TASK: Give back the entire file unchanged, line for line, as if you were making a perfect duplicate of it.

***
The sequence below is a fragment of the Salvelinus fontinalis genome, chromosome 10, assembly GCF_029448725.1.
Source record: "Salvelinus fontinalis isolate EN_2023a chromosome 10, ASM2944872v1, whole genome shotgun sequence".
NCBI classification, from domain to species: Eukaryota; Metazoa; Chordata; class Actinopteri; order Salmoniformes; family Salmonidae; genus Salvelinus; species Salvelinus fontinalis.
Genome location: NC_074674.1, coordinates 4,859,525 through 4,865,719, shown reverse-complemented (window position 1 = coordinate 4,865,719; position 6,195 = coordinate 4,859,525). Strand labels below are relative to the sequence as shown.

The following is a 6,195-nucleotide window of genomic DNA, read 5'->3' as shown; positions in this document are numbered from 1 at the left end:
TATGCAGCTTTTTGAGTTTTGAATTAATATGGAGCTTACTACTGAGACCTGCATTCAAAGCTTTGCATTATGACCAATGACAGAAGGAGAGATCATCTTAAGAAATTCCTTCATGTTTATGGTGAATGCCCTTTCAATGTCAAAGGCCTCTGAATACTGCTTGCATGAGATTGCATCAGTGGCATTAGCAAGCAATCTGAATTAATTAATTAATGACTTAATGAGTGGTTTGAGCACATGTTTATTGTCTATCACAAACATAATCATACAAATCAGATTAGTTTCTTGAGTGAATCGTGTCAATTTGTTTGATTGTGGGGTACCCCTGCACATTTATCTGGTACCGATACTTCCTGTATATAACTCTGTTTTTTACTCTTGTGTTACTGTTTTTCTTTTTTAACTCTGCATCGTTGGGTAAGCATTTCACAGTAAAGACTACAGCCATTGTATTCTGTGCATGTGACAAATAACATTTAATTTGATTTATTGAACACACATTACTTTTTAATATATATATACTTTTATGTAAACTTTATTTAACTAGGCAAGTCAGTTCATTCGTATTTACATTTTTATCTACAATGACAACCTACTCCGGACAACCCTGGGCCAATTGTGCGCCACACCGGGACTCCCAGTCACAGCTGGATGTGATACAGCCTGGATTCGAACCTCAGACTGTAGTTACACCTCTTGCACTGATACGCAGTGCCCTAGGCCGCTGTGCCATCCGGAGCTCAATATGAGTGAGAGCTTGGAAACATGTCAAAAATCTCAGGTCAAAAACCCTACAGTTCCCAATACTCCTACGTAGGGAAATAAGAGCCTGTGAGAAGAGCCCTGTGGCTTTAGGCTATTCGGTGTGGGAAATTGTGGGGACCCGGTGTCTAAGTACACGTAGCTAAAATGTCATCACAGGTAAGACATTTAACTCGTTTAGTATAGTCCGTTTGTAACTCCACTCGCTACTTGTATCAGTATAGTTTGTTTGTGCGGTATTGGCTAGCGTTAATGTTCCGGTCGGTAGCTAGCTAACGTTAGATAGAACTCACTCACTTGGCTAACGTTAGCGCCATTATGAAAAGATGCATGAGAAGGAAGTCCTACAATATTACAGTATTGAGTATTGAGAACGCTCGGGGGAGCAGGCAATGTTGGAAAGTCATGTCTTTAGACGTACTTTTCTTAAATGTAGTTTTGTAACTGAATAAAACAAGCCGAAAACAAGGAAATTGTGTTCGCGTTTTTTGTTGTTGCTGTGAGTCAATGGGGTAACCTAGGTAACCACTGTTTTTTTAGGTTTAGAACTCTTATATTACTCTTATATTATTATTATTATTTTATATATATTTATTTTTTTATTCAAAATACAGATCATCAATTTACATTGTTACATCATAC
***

The sequence below is a fragment of the Salvelinus fontinalis genome, chromosome 10, assembly GCF_029448725.1.
Source record: "Salvelinus fontinalis isolate EN_2023a chromosome 10, ASM2944872v1, whole genome shotgun sequence".
NCBI classification, from domain to species: Eukaryota; Metazoa; Chordata; class Actinopteri; order Salmoniformes; family Salmonidae; genus Salvelinus; species Salvelinus fontinalis.
Genome location: NC_074674.1, coordinates 4,859,525 through 4,865,719, shown reverse-complemented (window position 1 = coordinate 4,865,719; position 6,195 = coordinate 4,859,525). Strand labels below are relative to the sequence as shown.

The following is a 6,195-nucleotide window of genomic DNA, read 5'->3' as shown; positions in this document are numbered from 1 at the left end:
TATGCAGCTTTTTGAGTTTTGAATTAATATGGAGCTTACTACTGAGACCTGCATTCAAAGCTTTGCATTATGACCAATGACAGAAGGAGAGATCATCTTAAGAAATTCCTTCATGTTTATGGTGAATGCCCTTTCAATGTCAAAGGCCTCTGAATACTGCTTGCATGAGATTGCATCAGTGGCATTAGCAAGCAATCTGAATTAATTAATTAATGACTTAATGAGTGGTTTGAGCACATGTTTATTGTCTATCACAAACATAATCATACAAATCAGATTAGTTTCTTGAGTGAATCGTGTCAATTTGTTTGATTGTGGGGTACCCCTGCACATTTATCTGGTACCGATACTTCCTGTATATAACTCTGTTTTTTACTCTTGTGTTACTGTTTTTCTTTTTTAACTCTGCATCGTTGGGTAAGCATTTCACAGTAAAGACTACAGCCATTGTATTCTGTGCATGTGACAAATAACATTTAATTTGATTTATTGAACACACATTACTTTTTAATATATATATACTTTTATGTAAACTTTATTTAACTAGGCAAGTCAGTTCATTCGTATTTACATTTTTATCTACAATGACAACCTACTCCGGACAACCCTGGGCCAATTGTGCGCCACACCGGGACTCCCAGTCACAGCTGGATGTGATACAGCCTGGATTCGAACCTCAGACTGTAGTTACACCTCTTGCACTGATACGCAGTGCCCTAGGCCGCTGTGCCATCCGGAGCTCAATATGAGTGAGAGCTTGGAAACATGTCAAAAATCTCAGGTCAAAAACCCTACAGTTCCCAATACTCCTACGTAGGGAAATAAGAGCCTGTGAGAAGAGCCCTGTGGCTTTAGGCTATTCGGTGTGGGAAATTGTGGGGACCCGGTGTCTAAGTACACGTAGCTAAAATGTCATCACAGGTAAGACATTTAACTCGTTTAGTATAGTCCGTTTGTAACTCCACTCGCTACTTGTATCAGTATAGTTTGTTTGTGCGGTATTGGCTAGCGTTAATGTTCCGGTCGGTAGCTAGCTAACGTTAGATAGAACTCACTCACTTGGCTAACGTTAGCGCCATTATGAAAAGATGCATGAGAAGGAAGTCCTACAATATTACAGTATTGAGTATTGAGAACGCTCGGGGGAGCAGGCAATGTTGGAAAGTCATGTCTTTAGACGTACTTTTCTTAAATGTAGTTTTGTAACTGAATAAAACAAGCCGAAAACAAGGAAATTGTGTTCGCGTTTTTTGTTGTTGCTGTGAGTCAATGGGGTAACCTAGGTAACCACTGTTTTTTTAGGTTTAGAACTCTTATATTACTCTTATATTATTATTATTATTTTATATATATTTATTTTTTTATTCAAAATACAGATCATCAATTTACATTGTTACATCATAC